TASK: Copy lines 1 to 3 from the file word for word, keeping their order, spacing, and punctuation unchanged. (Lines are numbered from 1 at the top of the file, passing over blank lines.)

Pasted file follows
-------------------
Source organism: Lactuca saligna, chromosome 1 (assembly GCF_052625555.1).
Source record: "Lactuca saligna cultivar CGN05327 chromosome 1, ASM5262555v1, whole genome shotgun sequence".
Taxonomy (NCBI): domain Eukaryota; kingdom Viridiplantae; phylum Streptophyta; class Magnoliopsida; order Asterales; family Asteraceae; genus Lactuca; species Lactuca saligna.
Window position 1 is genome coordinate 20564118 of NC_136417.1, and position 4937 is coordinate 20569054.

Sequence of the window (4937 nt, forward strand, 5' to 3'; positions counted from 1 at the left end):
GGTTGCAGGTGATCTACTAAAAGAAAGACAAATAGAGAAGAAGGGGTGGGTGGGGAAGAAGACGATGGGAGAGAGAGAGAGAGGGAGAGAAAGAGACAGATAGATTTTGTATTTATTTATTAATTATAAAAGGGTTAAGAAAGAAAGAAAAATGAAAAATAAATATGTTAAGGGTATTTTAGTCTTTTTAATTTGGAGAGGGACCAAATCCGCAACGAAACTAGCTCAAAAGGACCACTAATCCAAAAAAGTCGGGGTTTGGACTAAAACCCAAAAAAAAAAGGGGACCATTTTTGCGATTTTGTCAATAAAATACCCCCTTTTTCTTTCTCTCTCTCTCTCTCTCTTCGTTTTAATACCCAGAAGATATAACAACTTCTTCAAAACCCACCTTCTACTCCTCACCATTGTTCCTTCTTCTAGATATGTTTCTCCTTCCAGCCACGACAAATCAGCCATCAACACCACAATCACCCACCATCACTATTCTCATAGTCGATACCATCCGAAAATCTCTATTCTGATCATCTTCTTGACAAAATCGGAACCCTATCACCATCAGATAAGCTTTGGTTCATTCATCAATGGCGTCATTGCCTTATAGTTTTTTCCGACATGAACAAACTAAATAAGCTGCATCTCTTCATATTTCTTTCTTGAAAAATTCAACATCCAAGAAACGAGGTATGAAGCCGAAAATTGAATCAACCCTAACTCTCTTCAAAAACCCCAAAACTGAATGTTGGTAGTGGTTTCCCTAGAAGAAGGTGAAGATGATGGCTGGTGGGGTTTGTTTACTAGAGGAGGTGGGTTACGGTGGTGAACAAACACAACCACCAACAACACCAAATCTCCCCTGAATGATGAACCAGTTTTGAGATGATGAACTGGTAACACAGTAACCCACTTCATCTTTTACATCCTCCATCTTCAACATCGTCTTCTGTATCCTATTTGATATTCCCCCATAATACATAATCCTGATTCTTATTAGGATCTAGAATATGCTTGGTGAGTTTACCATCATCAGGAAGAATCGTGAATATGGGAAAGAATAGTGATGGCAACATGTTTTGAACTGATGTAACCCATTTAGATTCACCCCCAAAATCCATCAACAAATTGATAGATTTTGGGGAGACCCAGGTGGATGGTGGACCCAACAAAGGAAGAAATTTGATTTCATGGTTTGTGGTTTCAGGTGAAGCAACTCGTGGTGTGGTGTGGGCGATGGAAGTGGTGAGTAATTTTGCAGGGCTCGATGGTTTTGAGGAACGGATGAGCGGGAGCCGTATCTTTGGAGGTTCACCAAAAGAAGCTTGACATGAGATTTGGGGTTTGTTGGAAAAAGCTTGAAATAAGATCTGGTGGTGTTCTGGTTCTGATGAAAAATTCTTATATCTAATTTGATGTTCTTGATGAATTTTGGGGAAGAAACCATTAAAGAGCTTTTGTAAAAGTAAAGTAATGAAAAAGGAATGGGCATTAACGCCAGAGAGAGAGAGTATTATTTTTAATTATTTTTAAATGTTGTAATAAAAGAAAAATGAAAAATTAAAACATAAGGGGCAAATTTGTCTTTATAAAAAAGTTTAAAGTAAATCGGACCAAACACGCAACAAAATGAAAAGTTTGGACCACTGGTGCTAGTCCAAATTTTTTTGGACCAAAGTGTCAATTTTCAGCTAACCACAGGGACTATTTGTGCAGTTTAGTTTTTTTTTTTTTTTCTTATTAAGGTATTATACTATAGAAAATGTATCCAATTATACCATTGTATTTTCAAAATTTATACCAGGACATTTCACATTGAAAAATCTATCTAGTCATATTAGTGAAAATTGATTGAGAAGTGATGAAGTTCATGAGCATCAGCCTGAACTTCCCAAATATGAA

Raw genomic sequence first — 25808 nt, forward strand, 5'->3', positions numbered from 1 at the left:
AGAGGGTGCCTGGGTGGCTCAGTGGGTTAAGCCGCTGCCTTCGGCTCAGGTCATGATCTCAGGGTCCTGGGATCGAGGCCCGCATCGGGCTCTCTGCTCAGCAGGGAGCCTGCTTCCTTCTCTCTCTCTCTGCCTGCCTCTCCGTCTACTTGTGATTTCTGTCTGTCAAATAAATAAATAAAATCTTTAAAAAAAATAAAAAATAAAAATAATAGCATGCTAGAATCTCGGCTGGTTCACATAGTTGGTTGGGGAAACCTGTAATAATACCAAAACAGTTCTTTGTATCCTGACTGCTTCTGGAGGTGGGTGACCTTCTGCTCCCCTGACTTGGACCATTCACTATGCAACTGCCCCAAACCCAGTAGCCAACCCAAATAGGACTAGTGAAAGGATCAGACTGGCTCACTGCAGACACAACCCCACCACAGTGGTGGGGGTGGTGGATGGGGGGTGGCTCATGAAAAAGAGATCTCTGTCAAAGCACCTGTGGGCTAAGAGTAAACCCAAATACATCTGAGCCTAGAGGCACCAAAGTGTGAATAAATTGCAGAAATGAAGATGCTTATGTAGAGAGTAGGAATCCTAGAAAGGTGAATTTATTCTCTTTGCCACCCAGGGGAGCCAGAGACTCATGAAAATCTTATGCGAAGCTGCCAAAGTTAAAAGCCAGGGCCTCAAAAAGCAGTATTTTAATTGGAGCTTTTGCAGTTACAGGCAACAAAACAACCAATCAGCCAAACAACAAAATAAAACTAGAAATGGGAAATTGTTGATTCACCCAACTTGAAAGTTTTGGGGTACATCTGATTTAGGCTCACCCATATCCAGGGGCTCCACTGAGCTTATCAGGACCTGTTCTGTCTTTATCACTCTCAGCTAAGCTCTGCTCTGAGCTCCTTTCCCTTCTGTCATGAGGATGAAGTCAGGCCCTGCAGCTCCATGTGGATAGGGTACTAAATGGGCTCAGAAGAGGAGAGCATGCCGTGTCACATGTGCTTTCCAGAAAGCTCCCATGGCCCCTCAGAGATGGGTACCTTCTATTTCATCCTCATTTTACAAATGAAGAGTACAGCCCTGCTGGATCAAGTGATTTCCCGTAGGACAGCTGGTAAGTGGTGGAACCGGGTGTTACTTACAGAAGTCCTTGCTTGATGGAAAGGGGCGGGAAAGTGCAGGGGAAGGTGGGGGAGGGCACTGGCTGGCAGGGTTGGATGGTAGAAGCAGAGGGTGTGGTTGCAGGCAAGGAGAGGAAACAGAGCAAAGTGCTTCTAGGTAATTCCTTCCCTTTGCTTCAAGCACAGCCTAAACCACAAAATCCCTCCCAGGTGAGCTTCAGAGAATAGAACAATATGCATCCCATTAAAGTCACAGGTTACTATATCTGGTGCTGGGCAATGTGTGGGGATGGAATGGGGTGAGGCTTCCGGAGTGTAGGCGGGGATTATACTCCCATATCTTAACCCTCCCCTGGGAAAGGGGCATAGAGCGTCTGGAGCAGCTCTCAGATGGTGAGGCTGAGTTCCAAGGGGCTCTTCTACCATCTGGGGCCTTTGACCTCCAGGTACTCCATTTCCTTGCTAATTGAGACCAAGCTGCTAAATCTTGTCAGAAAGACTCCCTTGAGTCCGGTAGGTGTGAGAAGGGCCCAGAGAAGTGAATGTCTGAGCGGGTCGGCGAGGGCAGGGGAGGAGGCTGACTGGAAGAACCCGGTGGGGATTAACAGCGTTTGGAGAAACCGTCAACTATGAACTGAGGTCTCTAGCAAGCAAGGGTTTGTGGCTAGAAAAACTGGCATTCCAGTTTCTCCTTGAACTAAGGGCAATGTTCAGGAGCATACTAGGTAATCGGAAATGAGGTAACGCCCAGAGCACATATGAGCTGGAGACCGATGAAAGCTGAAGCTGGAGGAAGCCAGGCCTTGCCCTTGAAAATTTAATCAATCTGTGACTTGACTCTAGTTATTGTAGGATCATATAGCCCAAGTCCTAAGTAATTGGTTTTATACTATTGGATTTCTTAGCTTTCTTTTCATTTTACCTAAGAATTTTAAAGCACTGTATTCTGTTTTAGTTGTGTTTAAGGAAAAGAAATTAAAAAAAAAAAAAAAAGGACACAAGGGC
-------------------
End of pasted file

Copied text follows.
Source organism: Lactuca saligna, chromosome 1 (assembly GCF_052625555.1).
Source record: "Lactuca saligna cultivar CGN05327 chromosome 1, ASM5262555v1, whole genome shotgun sequence".
Taxonomy (NCBI): domain Eukaryota; kingdom Viridiplantae; phylum Streptophyta; class Magnoliopsida; order Asterales; family Asteraceae; genus Lactuca; species Lactuca saligna.